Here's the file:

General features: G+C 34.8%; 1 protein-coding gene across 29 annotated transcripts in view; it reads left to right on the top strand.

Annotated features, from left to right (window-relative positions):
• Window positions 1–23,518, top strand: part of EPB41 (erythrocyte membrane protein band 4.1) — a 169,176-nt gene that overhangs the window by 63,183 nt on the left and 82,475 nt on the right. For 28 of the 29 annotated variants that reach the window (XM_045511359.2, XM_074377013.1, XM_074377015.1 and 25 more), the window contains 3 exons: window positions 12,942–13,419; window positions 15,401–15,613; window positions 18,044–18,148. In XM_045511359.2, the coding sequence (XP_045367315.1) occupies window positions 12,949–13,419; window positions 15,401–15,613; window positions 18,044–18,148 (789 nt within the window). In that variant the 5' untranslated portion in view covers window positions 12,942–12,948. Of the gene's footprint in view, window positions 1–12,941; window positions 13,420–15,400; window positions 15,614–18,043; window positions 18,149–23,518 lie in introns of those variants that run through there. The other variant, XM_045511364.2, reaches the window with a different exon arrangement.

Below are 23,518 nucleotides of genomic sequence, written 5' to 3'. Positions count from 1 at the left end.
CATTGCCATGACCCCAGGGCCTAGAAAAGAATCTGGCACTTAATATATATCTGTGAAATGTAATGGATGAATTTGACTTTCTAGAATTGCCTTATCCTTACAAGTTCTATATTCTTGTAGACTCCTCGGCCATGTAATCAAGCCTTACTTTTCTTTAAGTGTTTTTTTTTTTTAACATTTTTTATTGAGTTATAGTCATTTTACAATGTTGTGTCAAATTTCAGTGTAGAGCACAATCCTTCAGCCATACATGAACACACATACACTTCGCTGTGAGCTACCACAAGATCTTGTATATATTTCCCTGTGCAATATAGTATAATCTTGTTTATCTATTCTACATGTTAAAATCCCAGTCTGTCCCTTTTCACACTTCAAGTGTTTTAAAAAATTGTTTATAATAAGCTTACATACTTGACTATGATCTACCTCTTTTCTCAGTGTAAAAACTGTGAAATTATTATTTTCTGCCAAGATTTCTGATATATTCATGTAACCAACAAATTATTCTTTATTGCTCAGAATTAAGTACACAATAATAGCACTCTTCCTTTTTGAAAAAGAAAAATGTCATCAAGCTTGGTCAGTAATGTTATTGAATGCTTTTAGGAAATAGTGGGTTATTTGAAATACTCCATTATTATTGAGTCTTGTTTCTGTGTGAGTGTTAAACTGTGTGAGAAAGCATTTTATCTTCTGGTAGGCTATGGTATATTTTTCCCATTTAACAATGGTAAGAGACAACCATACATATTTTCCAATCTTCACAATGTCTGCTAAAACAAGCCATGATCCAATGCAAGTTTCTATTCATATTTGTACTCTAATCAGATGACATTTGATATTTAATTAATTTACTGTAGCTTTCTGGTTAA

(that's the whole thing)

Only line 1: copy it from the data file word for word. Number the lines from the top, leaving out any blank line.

General features: G+C 34.8%; 1 protein-coding gene across 29 annotated transcripts in view; it reads left to right on the top strand.